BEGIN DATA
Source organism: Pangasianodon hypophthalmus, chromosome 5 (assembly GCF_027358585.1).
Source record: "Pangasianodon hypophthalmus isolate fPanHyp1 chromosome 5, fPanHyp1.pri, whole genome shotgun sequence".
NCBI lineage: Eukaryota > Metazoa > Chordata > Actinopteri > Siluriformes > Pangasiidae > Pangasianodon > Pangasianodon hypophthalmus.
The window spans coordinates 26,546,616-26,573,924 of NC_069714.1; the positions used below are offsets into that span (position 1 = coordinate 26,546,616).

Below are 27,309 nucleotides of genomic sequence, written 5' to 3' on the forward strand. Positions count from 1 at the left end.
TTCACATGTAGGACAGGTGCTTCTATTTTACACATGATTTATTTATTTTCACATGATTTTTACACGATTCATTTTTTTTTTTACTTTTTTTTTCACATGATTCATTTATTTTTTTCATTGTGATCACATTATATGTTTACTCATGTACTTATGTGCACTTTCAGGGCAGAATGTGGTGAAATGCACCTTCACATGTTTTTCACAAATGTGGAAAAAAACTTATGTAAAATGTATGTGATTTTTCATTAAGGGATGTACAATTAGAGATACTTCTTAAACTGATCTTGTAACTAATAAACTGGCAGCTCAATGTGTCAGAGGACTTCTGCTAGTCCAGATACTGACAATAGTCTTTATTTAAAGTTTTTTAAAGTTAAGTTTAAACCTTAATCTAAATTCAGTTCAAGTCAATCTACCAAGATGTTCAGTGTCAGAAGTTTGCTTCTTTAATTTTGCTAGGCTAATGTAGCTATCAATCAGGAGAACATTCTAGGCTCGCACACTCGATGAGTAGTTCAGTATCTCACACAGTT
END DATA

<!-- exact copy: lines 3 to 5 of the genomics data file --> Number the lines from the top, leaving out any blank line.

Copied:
NCBI lineage: Eukaryota > Metazoa > Chordata > Actinopteri > Siluriformes > Pangasiidae > Pangasianodon > Pangasianodon hypophthalmus.
The window spans coordinates 26,546,616-26,573,924 of NC_069714.1; the positions used below are offsets into that span (position 1 = coordinate 26,546,616).

Below are 27,309 nucleotides of genomic sequence, written 5' to 3' on the forward strand. Positions count from 1 at the left end.